The Program hosts an annual conference or workshop, supported by the Werkmeister Fund. Those interested in learning more about the degree, or in enrolling, should consult our Web site and contact the office of the Director.

Degree Requirements

On entering the degree program, all students will be assigned an individualized committee of pertinent faculty to oversee their personal program. All students enrolled in the History and Philosophy of Science Program are required to take a minimum of twelve courses.

All students must engage in a significant piece of independent research. There are two options, and students will be expected to choose one after consultation with their personal committee. One option is to write an MA thesis (approximately seventy-five pages). A successfully completed thesis will count the equivalent of four courses. The second option is to write two research papers, with the intent to publish. There is no word limit (upper or lower), for this will depend on the topic and other factors. (For instance, philosophy papers are generally shorter than history papers.) A paper deemed satisfactory by the student’s committee will count the equivalent of two courses.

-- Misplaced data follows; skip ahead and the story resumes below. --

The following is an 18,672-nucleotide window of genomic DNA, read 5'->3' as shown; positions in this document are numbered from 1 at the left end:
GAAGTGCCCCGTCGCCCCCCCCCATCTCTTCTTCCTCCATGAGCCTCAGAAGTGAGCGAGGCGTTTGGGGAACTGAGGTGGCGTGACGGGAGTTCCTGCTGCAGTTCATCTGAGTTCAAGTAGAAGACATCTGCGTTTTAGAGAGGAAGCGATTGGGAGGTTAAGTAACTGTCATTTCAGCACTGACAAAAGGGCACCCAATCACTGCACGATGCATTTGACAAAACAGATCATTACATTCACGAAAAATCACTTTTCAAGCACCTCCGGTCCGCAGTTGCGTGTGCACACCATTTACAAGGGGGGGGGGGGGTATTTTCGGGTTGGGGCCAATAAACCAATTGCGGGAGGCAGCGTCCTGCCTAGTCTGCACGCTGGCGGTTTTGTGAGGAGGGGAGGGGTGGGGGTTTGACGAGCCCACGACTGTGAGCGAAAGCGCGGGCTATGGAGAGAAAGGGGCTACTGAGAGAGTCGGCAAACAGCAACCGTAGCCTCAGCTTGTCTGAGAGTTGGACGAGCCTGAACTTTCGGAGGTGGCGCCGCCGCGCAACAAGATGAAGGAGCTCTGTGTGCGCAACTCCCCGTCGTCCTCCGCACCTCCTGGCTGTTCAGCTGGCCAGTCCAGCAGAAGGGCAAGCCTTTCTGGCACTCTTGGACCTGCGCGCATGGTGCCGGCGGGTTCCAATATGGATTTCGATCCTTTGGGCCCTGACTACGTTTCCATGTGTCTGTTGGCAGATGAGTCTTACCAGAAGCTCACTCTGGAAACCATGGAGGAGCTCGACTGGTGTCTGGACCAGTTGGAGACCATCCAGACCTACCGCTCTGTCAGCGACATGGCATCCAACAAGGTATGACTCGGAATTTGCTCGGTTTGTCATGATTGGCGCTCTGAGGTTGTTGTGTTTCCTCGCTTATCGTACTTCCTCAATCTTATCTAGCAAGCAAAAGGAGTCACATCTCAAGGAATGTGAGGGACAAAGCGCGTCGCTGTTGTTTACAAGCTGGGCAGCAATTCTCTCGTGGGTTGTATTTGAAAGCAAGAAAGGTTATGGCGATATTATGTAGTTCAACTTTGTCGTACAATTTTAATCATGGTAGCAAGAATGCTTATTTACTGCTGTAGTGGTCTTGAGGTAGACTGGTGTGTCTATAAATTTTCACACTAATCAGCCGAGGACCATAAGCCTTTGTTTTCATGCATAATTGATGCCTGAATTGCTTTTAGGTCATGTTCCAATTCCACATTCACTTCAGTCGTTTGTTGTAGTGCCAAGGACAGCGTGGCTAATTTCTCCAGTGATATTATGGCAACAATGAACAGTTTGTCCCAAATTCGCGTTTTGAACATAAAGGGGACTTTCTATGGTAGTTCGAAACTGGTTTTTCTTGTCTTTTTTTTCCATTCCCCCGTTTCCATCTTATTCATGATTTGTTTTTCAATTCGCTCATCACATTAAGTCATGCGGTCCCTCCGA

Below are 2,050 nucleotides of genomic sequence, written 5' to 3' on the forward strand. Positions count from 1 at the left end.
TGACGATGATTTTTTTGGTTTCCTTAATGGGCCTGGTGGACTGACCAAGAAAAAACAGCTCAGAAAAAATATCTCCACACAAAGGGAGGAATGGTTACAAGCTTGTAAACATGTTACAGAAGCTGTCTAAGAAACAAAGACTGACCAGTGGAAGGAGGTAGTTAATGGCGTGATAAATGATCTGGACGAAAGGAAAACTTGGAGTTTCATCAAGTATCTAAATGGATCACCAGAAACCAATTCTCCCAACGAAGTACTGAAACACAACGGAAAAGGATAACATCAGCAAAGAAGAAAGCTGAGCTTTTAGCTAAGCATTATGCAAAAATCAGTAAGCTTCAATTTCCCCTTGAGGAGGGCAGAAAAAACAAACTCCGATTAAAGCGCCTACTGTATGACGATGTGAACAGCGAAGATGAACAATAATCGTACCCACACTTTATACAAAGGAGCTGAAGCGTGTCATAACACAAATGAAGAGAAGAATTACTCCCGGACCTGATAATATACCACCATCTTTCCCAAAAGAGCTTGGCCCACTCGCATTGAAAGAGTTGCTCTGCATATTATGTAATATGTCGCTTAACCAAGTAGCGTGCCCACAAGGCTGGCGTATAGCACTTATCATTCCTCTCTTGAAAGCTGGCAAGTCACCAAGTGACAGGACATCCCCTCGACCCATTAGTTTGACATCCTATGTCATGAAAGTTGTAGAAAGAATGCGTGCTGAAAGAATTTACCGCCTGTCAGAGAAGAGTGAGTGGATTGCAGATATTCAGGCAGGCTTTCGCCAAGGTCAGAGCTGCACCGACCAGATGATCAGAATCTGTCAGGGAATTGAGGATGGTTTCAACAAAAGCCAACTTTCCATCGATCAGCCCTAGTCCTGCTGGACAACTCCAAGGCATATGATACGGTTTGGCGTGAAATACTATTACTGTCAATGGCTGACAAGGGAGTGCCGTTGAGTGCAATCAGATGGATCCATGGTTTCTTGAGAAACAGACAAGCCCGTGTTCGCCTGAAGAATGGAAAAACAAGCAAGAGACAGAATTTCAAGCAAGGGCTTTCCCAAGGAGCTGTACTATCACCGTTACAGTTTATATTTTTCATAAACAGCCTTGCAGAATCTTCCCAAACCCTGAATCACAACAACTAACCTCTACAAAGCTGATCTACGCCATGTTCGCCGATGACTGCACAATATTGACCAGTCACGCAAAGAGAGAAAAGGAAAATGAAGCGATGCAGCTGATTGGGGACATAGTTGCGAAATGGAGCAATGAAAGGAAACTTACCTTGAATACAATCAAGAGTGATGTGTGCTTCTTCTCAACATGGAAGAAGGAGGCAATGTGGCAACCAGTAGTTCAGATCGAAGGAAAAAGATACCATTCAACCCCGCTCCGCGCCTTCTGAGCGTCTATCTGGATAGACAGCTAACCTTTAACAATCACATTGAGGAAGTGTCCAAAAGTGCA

The remaining courses will be chosen in consultation with the personal committee, and can be taken in either history or philosophy (or some combination thereof), or in one or more of the other associated departments (religion, classics, biology, psychology, etc.).

All courses must be passed with a grade of at least “B–”, and students are expected to maintain a “B” average.

Required History Courses*

HIS 6469 Historiography and Science (3)

HIS 6500 History of Life Sciences (3)

Required Philosophy Courses*

PHI 6455 Philosophy of Biology: Basic Topics (3)

PHI 6457r Philosophy of Biology: Selected Topics (3)

Other Possible Courses*

AMH 5636 North American Environmental History (3)

EXP 5406 Neurobiology of Learning and Memory (3)

WOH 5238 Disease, Race and Environment (3)